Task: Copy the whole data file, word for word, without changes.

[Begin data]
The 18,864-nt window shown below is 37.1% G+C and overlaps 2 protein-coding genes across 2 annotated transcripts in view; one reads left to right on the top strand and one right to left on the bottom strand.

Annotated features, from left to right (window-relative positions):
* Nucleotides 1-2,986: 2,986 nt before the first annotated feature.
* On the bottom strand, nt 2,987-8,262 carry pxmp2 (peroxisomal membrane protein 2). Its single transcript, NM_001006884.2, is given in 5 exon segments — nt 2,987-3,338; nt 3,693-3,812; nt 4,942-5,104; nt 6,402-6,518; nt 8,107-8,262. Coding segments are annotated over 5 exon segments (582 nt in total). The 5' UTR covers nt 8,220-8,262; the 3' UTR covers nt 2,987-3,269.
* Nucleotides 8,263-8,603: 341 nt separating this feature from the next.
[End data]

The 18,864-nt window shown below is 37.1% G+C and overlaps 2 protein-coding genes across 2 annotated transcripts in view; one reads left to right on the top strand and one right to left on the bottom strand.

Annotated features, from left to right (window-relative positions):
* Nucleotides 1-2,986: 2,986 nt before the first annotated feature.
* On the bottom strand, nt 2,987-8,262 carry pxmp2 (peroxisomal membrane protein 2). Its single transcript, NM_001006884.2, is given in 5 exon segments — nt 2,987-3,338; nt 3,693-3,812; nt 4,942-5,104; nt 6,402-6,518; nt 8,107-8,262. Coding segments are annotated over 5 exon segments (582 nt in total). The 5' UTR covers nt 8,220-8,262; the 3' UTR covers nt 2,987-3,269.
* Nucleotides 8,263-8,603: 341 nt separating this feature from the next.